Vacationing sans cell phone or laptop
The joy of unplugging
|PM Editor Kelly Faloon and the June issue at the medieval Burg Eltz castle in the Mosel River region in Germany. Photo courtesy of Kelly Faloon/Plumbing & Mechanical|
If you are in the habit of perusing Plumbing & Mechanical’s Facebook page, you may have noticed a few pics of me in July at various European tourist spots, my June Plumbing & Mechanical issue in tow. I spent my summer vacation this year in Germany (Berlin and the outskirts of Frankfurt) and France (Paris and Versailles) to celebrate a milestone birthday. I’ll let you guess which one.
As I did last summer when I took an Alaskan cruise with my parents, I promised our social media editor, Suzette Rubio, I would take a few photos of myself posing with the magazine. These she would post to PM’s Facebook page on #PhotoOpFriday. Last year it was totem poles and mountains, this year it was castles.
But that was the only bit of “work” I agreed to do on either two-week trip. I didn’t want to spend precious vacation time checking messages and answering questions that I knew the staff back at the office could handle. I needed the break, not only from work, but the seemingly endless requests for my attention.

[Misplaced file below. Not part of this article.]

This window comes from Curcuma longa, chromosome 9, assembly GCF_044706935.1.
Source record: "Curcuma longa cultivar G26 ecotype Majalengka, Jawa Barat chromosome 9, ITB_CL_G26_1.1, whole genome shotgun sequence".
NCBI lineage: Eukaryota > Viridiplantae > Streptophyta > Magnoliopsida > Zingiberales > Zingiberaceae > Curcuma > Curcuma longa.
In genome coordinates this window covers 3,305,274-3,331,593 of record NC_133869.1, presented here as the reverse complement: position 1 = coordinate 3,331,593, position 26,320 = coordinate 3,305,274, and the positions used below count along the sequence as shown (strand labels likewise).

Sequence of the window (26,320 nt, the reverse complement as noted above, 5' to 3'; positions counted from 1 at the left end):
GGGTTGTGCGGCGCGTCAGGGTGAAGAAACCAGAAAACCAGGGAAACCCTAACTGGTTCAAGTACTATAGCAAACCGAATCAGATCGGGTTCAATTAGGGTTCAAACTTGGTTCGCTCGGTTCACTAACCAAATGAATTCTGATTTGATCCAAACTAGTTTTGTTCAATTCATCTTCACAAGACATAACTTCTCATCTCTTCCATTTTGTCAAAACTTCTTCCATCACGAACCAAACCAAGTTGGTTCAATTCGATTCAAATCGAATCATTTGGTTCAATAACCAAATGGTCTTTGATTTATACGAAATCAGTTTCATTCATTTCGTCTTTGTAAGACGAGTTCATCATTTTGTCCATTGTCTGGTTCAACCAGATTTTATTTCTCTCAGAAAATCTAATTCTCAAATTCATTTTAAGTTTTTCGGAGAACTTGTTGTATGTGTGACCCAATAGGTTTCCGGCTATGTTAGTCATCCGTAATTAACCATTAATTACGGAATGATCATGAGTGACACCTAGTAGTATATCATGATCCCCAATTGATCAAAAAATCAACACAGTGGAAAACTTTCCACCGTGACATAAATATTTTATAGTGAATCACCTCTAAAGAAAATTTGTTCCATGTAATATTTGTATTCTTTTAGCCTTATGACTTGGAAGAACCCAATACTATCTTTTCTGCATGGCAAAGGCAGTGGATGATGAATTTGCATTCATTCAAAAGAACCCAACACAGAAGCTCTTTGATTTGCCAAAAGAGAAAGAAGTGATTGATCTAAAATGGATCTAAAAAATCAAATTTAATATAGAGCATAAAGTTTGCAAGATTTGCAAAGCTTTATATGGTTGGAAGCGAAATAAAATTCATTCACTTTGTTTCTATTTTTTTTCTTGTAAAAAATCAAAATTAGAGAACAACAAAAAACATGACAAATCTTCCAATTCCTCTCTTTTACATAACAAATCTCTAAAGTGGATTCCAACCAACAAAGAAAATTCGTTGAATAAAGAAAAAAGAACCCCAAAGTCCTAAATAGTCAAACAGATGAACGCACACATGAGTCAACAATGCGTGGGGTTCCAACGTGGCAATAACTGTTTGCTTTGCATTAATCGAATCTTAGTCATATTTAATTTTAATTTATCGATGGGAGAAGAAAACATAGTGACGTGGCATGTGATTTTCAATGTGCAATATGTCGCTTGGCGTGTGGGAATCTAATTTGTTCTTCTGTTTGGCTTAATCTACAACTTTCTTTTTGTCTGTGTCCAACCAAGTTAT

OK, I don’t have kids or pets to worry about, so maybe it’s a little easier for me to chuck the technology and just relax. And full disclosure — I did check my Yahoo email a few times on my sister’s tablet.
But none of it was work-related. Don’t get me wrong — I enjoy talking with people in the industry, learning about interesting projects and technologies, and watching them materialize on the pages of this magazine. But these days, everyone is working more with less — less staff, less resources, less time.
For some, it’s too easy to let a job overtake what’s outside the job — family, friends, hobbies or vacations. And it’s not really a vacation if you’re constantly checking your smartphone for text messages or emails from work colleagues, clients or feature-interview subjects.
PM columnist Kenny Chapman has written on this subject in the past. Most of us can’t take off for two weeks every time we start feeling stressed (the working world would come to a stop if that happened!) but he has some advice for changing your inner state to improve your perspective
“For most of us, our ‘island’ is an external place we long for all year but only access a few times at most,” he says. “I’m challenging you to find your island during your busy work day. It could simply be 10 minutes of changing your physical or mental environment. Take a walk. Read 20 pages of a positive book. Listen to a few songs by your favorite band.”
Or go on an unplugged vacation and have fun.